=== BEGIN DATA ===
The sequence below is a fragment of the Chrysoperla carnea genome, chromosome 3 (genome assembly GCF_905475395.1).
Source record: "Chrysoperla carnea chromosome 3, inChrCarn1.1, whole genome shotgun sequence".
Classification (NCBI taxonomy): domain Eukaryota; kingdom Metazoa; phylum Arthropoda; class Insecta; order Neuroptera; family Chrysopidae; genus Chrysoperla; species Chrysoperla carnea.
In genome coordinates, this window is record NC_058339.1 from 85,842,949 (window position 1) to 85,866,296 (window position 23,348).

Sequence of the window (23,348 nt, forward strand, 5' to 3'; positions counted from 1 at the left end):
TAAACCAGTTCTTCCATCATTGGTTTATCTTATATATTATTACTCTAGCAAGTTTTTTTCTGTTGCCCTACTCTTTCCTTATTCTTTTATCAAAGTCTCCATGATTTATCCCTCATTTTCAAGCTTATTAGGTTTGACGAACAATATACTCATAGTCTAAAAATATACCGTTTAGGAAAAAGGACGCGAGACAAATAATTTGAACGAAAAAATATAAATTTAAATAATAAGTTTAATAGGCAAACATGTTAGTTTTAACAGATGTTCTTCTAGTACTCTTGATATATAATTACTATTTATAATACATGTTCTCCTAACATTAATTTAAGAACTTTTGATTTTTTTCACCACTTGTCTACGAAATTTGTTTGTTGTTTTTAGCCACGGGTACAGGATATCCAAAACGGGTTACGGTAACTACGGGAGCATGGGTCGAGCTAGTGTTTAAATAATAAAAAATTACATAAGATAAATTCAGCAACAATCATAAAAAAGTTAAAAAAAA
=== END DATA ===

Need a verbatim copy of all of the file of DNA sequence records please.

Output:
The sequence below is a fragment of the Chrysoperla carnea genome, chromosome 3 (genome assembly GCF_905475395.1).
Source record: "Chrysoperla carnea chromosome 3, inChrCarn1.1, whole genome shotgun sequence".
Classification (NCBI taxonomy): domain Eukaryota; kingdom Metazoa; phylum Arthropoda; class Insecta; order Neuroptera; family Chrysopidae; genus Chrysoperla; species Chrysoperla carnea.
In genome coordinates, this window is record NC_058339.1 from 85,842,949 (window position 1) to 85,866,296 (window position 23,348).

Sequence of the window (23,348 nt, forward strand, 5' to 3'; positions counted from 1 at the left end):
TAAACCAGTTCTTCCATCATTGGTTTATCTTATATATTATTACTCTAGCAAGTTTTTTTCTGTTGCCCTACTCTTTCCTTATTCTTTTATCAAAGTCTCCATGATTTATCCCTCATTTTCAAGCTTATTAGGTTTGACGAACAATATACTCATAGTCTAAAAATATACCGTTTAGGAAAAAGGACGCGAGACAAATAATTTGAACGAAAAAATATAAATTTAAATAATAAGTTTAATAGGCAAACATGTTAGTTTTAACAGATGTTCTTCTAGTACTCTTGATATATAATTACTATTTATAATACATGTTCTCCTAACATTAATTTAAGAACTTTTGATTTTTTTCACCACTTGTCTACGAAATTTGTTTGTTGTTTTTAGCCACGGGTACAGGATATCCAAAACGGGTTACGGTAACTACGGGAGCATGGGTCGAGCTAGTGTTTAAATAATAAAAAATTACATAAGATAAATTCAGCAACAATCATAAAAAAGTTAAAAAAAA